In what may be a devastating blow to the throngs of Morrissey maniaticos across the hemisphere, the U.K. Guardian and other British news organizations are reporting that the former Smiths singer expressed anti-immigrant sentiments during a recent interview. Today’s Guardian reports on the controversy stirred up by alleged remarks the aging crooner made when asked about immigration in the U.K.. “The gates of England are flooded. The country’s been thrown away”he responded, according NEM, a Brit music magazine.
The row raging on the other side of the pond has many Latinos and Latin Americans on this side wondering whether their idol harbors sentiments antithetical to migrants. For reasons beyond my limited comprehension of Morrisseyiana, the former Smiths singer has a and massive, cultish fan base in the Américas. His alleged recent statements must come as something of a sad song to thousands of pompadoured, tee-shirt-sporting devotees in L.A., Mexico and elsewhere. Morrissey has denied the allegations and is suing NME for libel.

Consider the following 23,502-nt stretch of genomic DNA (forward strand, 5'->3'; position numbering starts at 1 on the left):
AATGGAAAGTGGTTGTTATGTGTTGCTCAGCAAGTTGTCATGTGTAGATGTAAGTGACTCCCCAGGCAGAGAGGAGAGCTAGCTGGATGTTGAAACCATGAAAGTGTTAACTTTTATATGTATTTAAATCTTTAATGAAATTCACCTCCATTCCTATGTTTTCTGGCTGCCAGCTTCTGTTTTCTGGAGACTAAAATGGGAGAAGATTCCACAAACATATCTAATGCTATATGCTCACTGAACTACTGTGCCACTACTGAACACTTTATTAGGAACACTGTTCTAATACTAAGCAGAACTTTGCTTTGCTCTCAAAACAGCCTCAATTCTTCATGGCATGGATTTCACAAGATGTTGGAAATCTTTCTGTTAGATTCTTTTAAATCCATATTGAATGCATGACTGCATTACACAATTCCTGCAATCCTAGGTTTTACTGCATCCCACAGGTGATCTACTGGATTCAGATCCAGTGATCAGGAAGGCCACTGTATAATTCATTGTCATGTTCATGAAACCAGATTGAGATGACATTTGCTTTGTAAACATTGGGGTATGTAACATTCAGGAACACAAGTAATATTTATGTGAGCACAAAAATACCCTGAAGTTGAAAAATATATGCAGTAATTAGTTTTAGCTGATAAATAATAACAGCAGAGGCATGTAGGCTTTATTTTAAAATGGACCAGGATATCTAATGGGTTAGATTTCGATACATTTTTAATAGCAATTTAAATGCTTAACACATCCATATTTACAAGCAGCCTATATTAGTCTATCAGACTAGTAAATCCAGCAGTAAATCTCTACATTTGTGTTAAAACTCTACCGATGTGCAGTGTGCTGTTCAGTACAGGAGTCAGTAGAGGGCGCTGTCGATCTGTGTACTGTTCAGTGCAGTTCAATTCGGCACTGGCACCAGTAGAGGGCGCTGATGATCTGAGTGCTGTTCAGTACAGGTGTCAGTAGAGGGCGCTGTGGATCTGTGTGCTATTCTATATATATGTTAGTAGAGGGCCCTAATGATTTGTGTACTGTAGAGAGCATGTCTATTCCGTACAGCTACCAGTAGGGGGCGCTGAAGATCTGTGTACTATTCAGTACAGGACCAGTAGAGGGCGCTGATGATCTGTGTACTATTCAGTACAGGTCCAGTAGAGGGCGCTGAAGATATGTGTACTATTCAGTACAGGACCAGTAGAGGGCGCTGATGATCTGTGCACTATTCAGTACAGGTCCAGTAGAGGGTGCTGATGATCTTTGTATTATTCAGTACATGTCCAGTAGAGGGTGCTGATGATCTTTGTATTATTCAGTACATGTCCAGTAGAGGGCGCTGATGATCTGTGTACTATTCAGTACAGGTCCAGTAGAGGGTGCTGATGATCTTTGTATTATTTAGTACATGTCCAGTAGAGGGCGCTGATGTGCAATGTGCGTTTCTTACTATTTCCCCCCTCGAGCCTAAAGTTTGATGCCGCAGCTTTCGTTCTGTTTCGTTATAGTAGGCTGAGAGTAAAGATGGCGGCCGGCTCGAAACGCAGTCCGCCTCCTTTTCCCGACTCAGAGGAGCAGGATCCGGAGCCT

Of course, these aren’t the first such allegations aimed at him. This 2006 article in the Believer describes some Morrissey performances that make it easier to believe the NME’s report. Consider this description about a concert in Yuma, Arizona,
“When the crowd chanted “Mexico! Mexico!” at an off-the-beaten-track Morrissey concert in the desert town of Yuma, Arizona a few years ago, trying to get Morrissey to acknowledge that the majority of the audience was Latino, the singer responded by saying: “I’m going to sing a couple more songs then all of you can go back to Mexicali.””
or this one about a concert in England,
Draped in the Union Jack flag, a symbol of arch nationalism, and singing songs with such perturbing titles as “Bengali in Platforms” and “National Front Disco”, Morrissey’s acerbic references to “England for the English!” at Madstock failed to appeal to the media’s underdeveloped sense of irony. The performance was taken at face value, and Morrissey was branded a racist.
Whatever the outcome, there’s a lot of gut-wrenching and soul-searching in the land where “There Is a Light That Never Goes Out.”